And so by taking the distances between the samples, I can see that, so for example

right here on the diagonal line, that's the distance between a sample and itself.

Obviously that distance is very low.

But you can see some samples are closer to each other, these are like these white

chunk here versus the some samples are farther apart say, this 19th, 18th and

19th are pretty far apart, you can see that by the blue distance there.

And so, then what I can do is I can perform clustering on this,

so I use the H-clust function to do hierarchical clustering like we discussed

in the lecture on clustering, and so I can just apply that to the distance function,

and I get hierarchical clustering which I can then plot.

And so this shows which samples are close to each other sort of according to

the distance metric that we calculated.

If I want to make it so that it's a little easier.

I find it easier to read if you have all the labels at the same level and so

you can do that with hang equals minus 1.

Now you can see all of the samples sort of lined up in the same level.

The other thing that you might want to do is you might want to color the samples in

various different ways.

I'm going to talk a little bit about a couple of different ways you can color

these dendrograms.

To do that, I'm going to turn it into a dendrogram object,

the clustering we just did, and

then what we can do is we can color the labels in various different ways.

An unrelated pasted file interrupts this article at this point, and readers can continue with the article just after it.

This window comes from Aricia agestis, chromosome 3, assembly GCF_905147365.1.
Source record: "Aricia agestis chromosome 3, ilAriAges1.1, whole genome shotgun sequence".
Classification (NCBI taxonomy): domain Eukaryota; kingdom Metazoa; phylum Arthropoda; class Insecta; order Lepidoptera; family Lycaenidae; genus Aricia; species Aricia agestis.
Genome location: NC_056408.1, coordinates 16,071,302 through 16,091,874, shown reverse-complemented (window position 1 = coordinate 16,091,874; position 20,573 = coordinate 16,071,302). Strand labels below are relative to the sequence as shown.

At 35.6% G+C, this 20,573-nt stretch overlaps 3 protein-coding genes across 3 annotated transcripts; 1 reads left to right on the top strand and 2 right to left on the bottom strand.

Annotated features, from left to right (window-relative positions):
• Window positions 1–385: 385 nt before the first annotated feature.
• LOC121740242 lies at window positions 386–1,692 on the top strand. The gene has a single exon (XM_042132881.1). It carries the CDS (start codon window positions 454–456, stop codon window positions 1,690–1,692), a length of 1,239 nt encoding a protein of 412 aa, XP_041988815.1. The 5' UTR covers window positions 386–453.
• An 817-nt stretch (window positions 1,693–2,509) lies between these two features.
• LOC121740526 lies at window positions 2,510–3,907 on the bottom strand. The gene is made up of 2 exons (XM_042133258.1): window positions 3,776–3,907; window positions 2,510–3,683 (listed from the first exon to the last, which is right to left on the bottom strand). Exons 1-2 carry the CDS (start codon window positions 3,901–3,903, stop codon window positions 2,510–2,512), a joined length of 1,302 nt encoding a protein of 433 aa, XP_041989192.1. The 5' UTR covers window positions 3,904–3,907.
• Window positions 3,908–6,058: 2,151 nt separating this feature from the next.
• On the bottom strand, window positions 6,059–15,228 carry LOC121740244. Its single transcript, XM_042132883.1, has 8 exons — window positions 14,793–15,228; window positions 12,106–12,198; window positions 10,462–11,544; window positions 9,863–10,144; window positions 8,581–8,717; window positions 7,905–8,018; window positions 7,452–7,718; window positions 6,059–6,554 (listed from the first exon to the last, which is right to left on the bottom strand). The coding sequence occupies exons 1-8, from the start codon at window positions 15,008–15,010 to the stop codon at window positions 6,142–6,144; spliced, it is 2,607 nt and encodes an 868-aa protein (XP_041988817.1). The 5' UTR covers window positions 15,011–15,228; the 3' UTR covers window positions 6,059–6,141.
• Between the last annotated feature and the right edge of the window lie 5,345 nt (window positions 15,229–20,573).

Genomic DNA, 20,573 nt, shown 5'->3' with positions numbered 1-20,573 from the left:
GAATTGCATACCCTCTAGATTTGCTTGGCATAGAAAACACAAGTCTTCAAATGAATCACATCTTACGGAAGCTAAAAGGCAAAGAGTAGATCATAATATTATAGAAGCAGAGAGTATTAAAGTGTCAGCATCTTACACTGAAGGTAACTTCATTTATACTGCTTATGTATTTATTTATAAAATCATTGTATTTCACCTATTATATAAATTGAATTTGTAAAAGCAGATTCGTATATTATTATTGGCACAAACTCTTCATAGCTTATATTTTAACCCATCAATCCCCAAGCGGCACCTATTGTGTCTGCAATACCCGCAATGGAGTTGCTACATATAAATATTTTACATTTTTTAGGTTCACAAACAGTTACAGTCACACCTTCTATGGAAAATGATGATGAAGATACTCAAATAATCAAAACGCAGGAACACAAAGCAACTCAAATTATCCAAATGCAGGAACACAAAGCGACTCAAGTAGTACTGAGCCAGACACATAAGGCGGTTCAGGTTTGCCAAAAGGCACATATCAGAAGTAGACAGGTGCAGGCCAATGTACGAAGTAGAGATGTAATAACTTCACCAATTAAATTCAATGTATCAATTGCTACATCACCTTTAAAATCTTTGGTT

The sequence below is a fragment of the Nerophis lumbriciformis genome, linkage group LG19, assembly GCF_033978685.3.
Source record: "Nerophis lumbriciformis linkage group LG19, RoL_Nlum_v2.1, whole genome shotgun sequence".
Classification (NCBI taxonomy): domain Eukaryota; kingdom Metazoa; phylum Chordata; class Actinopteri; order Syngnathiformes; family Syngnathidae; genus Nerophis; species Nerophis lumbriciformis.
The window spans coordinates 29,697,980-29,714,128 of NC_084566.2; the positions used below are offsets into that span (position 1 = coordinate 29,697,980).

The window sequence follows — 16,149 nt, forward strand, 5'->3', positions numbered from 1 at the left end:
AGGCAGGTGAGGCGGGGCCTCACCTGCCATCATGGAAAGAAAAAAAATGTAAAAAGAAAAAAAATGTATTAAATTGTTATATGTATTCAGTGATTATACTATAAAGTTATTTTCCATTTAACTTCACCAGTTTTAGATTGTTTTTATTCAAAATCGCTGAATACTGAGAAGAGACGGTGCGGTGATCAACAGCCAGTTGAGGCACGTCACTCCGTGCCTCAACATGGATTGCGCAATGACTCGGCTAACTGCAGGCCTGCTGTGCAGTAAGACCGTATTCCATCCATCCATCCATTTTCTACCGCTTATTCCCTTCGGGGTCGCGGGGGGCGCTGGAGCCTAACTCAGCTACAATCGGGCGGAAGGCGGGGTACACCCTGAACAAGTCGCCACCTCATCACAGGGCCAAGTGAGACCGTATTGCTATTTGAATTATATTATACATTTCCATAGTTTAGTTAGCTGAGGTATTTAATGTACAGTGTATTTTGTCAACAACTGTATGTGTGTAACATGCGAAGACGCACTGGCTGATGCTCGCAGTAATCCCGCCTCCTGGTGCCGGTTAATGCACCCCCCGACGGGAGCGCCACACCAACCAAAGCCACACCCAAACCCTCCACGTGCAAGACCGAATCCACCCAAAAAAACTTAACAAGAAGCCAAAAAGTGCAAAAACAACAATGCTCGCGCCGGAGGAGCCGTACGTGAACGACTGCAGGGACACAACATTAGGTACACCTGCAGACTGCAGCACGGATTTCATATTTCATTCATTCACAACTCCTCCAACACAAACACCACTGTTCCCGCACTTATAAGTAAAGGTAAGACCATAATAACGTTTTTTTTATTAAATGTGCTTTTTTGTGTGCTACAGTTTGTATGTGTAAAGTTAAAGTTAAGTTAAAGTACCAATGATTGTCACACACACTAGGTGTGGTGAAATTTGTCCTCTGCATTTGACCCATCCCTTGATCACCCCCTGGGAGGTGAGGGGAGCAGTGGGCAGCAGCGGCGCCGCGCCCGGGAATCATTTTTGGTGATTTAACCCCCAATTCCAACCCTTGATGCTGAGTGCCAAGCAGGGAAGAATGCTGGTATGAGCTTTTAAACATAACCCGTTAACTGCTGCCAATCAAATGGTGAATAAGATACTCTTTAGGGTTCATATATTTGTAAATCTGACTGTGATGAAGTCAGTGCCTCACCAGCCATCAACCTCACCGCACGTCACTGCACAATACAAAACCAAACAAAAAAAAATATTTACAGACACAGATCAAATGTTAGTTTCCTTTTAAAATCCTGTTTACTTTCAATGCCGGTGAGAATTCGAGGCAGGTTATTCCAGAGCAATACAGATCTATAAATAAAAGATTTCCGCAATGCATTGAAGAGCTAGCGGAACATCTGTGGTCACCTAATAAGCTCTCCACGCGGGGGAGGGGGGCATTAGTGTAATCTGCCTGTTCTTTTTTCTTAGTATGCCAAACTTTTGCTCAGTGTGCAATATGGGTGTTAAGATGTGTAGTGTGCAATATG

One way is to say, I just want to have four clusters.

And they're colored with colors, one to four.

And then if I plot that dendogram, you can see that it's now Now draw on the cutoff

basically at the place along the dendogram that splits this into four clusters.

And so it turns out that the place that that happens is right here

across this line.

So you end up with, once you do that cut,

you end up with one cluster that's this purple cluster, and

then one cluster that's this cluster here, and then this pink cluster here.

And so, you can tell it the number of clusters to make.

You could, if you, instead, wanted to see three clusters,

you could just change the number of clusters to three,

the number of colors to three, and make a plot.

And so now, she has broken it up into three different clusters,

instead of four different clusters.

Okay, so another thing that you might want to do is instead of

labeling the clusters according to some cut off here,

you might actually have a previously defined set of labels for the samples.

So you might know that say, the first ten samples come from one

case, and the last nine come from another different case.

And so what you can do is you can define labels, directly.

So it says, make the first 10, one and the second nine, two.

And then once you've done that, you can plot those by just seeing like here.

It's split into the two groups for you.

So you can either tell it to figure out how many clusters to color it by,

by telling it to use the color labels command, or

you can use this labels colors command to basically define which samples get what.

So that's a little bit about hierarchical clustering.

So now about k-means clustering,

was the other clustering technique we talked about.